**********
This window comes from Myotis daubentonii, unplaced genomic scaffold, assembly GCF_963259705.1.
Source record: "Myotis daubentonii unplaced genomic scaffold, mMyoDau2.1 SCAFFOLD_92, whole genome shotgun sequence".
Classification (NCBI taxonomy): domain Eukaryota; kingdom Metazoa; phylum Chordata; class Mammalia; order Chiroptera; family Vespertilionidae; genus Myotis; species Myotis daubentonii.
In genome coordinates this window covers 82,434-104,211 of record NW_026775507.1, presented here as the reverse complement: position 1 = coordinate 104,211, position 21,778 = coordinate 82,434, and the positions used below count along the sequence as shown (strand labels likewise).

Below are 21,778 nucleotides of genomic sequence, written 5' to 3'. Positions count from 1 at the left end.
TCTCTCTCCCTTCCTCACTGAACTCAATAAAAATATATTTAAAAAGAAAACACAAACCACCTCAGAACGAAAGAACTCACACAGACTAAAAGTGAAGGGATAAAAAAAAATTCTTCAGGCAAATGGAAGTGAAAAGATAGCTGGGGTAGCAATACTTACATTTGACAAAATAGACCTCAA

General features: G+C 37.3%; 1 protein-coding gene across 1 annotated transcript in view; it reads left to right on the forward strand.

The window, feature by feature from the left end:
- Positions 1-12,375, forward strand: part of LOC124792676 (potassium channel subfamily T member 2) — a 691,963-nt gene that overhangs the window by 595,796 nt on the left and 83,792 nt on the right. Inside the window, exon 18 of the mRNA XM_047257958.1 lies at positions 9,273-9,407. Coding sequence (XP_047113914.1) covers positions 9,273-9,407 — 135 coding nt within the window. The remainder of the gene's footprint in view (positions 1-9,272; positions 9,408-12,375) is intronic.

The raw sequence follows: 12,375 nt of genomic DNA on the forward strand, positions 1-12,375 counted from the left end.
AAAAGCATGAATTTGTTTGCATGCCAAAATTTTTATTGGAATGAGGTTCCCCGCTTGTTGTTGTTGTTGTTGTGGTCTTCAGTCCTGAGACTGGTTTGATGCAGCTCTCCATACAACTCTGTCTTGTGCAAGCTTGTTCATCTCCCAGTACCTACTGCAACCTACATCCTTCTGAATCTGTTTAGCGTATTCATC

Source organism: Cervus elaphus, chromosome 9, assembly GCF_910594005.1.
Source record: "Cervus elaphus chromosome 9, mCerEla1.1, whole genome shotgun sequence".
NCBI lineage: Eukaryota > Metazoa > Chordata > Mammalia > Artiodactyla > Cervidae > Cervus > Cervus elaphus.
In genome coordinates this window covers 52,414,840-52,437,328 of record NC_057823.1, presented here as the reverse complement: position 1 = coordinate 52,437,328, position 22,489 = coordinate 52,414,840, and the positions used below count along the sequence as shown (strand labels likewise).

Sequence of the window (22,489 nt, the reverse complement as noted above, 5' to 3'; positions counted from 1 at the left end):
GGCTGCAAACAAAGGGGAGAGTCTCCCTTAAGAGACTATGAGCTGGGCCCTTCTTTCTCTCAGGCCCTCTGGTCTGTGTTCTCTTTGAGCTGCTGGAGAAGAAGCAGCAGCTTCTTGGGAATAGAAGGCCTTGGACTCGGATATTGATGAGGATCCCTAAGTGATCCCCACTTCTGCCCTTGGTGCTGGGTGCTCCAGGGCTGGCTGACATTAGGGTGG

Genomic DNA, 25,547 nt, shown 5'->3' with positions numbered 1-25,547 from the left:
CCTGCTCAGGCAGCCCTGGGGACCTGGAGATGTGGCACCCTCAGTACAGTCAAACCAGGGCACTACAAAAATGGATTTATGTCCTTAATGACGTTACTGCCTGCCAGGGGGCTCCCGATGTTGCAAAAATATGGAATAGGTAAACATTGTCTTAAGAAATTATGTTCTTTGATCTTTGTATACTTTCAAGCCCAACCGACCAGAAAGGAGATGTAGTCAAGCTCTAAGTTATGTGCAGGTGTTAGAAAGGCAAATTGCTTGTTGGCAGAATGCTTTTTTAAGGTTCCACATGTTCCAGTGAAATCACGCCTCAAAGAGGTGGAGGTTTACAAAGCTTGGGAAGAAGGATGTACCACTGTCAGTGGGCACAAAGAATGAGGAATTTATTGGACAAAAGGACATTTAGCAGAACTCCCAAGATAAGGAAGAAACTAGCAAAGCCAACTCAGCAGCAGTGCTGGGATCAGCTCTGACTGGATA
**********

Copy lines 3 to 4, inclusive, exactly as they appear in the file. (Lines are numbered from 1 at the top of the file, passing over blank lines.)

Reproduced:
Classification (NCBI taxonomy): domain Eukaryota; kingdom Metazoa; phylum Chordata; class Mammalia; order Chiroptera; family Vespertilionidae; genus Myotis; species Myotis daubentonii.
In genome coordinates this window covers 82,434-104,211 of record NW_026775507.1, presented here as the reverse complement: position 1 = coordinate 104,211, position 21,778 = coordinate 82,434, and the positions used below count along the sequence as shown (strand labels likewise).